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Multifunctional Fluorescent Iron Quantum Clusters for Non-invasive Radiofrequency Ablationof Cancer Cells.

Publication Type : Journal Article

Thematic Areas : Nanosciences and Molecular Medicine

Publisher : Colloids Surf B Biointerfaces

Source : Colloids Surf B Biointerfaces, Volume 165, p.371-380 (2018)

Keywords : Animals, Cell death, Cell Line, Tumor, Dialysis, Dose-Response Relationship, Radiation, freeze drying, Humans, Hyperthermia, Induced, iron, Metal Nanoparticles, Mice, NIH 3T3 Cells, Optical imaging, Pulsed Radiofrequency Treatment, Radio waves, Theranostic Nanomedicine

Campus : Kochi

School : Center for Nanosciences

Center : Amrita Center for Nanosciences and Molecular Medicine Move, Nanosciences

Department : Nanosciences and Molecular Medicine

Year : 2018

Abstract : This work reports the potential of iron quantum clusters (FeQCs) as a hyperthermia agent for cancer, by testing its in-vitro response to shortwave (MHz range), radiofrequency (RF) waves non-invasively. Stable, fluorescent FeQCs of size ∼1 nm prepared by facile aqueous chemistry from endogenous protein haemoglobin were found to give a high thermal response, with a ΔT ∼50 °C at concentrationsas low as165 μg/mL. The as-prepared nanoclusters purified by lyophilization as well as dialysis showed a concentration, power and time-dependent RF response, with the lyophilized FeQCs exhibiting pronounced heating effects. FeQCs were found to be cytocompatible to NIH-3T3 fibroblast and 4T1 cancer cells treated at concentrations upto 1000 μg/mL for 24 h. Upon incubation with FeQCs and exposure to RF waves, significant cancer cell death was observed which proves its therapeutic ability. The fluorescent ability of the clusters could additionally be utilized for imaging cancer cells upon excitation at ∼450 nm. Further, to demonstrate the feasibility of imparting additional functionality such as drug/biomolecule/dye loading to FeQCs, they were self assembled with cationic polymers to form nanoparticles. Self assembly did not alter the RF heating potential of FeQCs and additionally enhanced its fluorescence. The multifunctional fluorescent FeQCs therefore show good promise as a novel therapeutic agent for RF hyperthermia and drug loading.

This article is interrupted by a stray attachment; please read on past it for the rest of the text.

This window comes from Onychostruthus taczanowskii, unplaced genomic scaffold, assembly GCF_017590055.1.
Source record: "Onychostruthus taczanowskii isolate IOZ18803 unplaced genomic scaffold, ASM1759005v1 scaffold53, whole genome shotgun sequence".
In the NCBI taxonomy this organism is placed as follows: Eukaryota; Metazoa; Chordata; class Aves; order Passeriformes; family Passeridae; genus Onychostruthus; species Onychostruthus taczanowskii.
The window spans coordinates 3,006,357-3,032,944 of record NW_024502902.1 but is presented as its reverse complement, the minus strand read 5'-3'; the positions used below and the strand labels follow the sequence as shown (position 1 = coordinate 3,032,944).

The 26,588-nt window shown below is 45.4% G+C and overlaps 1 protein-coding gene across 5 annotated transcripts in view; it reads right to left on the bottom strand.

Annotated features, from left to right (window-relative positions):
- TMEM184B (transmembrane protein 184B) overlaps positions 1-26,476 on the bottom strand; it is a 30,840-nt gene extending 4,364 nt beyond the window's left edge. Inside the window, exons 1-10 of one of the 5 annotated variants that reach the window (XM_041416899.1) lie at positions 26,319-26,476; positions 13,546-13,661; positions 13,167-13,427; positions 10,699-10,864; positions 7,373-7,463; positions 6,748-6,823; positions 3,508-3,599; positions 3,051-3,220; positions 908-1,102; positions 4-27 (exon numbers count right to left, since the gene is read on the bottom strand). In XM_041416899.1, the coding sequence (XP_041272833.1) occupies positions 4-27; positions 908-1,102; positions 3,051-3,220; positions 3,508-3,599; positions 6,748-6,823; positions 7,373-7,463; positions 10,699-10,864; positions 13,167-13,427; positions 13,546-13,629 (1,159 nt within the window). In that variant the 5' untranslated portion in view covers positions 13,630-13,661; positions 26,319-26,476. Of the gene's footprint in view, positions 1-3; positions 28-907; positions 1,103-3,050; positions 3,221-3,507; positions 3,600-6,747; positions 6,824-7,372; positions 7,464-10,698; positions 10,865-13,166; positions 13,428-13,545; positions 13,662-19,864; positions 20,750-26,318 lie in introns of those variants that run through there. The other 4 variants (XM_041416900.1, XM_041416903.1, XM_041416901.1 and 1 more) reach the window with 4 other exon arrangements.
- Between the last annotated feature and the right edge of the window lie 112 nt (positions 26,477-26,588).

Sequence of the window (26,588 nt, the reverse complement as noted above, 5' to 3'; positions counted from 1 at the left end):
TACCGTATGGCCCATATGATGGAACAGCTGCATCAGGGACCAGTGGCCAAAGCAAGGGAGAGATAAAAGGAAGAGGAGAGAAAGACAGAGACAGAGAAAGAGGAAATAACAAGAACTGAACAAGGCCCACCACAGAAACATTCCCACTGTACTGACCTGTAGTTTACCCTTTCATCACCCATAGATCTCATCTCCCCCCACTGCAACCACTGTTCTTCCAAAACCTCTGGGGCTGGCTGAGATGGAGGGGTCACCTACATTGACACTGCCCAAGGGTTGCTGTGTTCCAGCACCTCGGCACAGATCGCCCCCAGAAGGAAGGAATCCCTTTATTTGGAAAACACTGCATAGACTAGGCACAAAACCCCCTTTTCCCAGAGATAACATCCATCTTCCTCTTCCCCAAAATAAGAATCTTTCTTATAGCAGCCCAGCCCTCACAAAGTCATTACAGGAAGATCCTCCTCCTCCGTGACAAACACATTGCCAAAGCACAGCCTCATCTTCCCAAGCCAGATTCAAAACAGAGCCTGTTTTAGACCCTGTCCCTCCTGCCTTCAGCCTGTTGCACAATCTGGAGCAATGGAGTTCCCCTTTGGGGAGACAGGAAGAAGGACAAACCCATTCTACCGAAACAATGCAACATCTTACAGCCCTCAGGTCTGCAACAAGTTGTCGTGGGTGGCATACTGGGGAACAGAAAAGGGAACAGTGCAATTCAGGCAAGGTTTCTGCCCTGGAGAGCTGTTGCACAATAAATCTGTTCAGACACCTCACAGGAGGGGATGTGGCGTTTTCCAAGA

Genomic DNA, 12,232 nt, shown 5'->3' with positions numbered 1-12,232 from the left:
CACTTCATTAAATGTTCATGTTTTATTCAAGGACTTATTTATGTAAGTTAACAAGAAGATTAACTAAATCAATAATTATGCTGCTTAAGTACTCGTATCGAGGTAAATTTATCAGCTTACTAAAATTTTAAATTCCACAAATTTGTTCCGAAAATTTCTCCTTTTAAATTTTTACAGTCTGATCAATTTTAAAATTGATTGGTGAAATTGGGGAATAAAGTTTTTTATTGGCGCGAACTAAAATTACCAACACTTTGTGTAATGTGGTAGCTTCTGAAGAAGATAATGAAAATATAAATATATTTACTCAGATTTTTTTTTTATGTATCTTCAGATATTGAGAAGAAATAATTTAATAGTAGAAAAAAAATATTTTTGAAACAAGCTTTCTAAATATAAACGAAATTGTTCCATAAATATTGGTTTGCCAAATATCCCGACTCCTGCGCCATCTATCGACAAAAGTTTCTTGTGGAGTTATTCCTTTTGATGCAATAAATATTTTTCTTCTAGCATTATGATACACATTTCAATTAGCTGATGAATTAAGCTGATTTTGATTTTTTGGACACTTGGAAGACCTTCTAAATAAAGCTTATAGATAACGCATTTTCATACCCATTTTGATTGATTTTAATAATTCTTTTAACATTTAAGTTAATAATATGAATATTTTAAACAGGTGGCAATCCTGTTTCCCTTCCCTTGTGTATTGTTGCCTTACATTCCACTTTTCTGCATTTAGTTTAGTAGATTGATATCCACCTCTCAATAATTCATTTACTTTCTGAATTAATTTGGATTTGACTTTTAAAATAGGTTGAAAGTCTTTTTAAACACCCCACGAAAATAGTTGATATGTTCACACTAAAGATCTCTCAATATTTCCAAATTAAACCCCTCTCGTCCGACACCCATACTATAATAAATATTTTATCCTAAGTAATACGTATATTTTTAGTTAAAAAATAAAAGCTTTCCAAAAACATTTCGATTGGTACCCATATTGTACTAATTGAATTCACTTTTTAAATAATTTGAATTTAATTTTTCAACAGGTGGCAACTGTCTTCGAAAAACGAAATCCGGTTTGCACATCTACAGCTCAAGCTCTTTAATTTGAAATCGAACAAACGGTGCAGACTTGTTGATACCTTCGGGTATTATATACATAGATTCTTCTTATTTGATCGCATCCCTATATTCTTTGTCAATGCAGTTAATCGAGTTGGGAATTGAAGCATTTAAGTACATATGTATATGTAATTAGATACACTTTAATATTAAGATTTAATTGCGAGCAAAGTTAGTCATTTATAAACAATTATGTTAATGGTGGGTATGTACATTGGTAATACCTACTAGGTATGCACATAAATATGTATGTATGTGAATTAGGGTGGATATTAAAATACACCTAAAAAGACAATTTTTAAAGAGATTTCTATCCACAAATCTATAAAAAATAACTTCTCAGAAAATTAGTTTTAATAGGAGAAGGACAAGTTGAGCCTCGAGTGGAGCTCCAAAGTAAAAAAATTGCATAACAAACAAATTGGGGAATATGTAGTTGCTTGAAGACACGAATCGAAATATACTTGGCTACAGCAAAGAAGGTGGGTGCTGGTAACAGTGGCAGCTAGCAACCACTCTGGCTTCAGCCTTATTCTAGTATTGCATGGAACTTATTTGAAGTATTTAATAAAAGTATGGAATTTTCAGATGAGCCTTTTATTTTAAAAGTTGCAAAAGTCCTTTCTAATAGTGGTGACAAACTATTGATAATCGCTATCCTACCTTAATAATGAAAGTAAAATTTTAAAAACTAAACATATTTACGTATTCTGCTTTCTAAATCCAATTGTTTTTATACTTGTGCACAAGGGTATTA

Cite this Research Publication : A. Jose, Surendran, M., Fazal, S., Prasanth, B. - P., and Dr. Deepthy Menon, “Multifunctional Fluorescent Iron Quantum Clusters for Non-invasive Radiofrequency Ablationof Cancer Cells.”, Colloids Surf B Biointerfaces, vol. 165, pp. 371-380, 2018.

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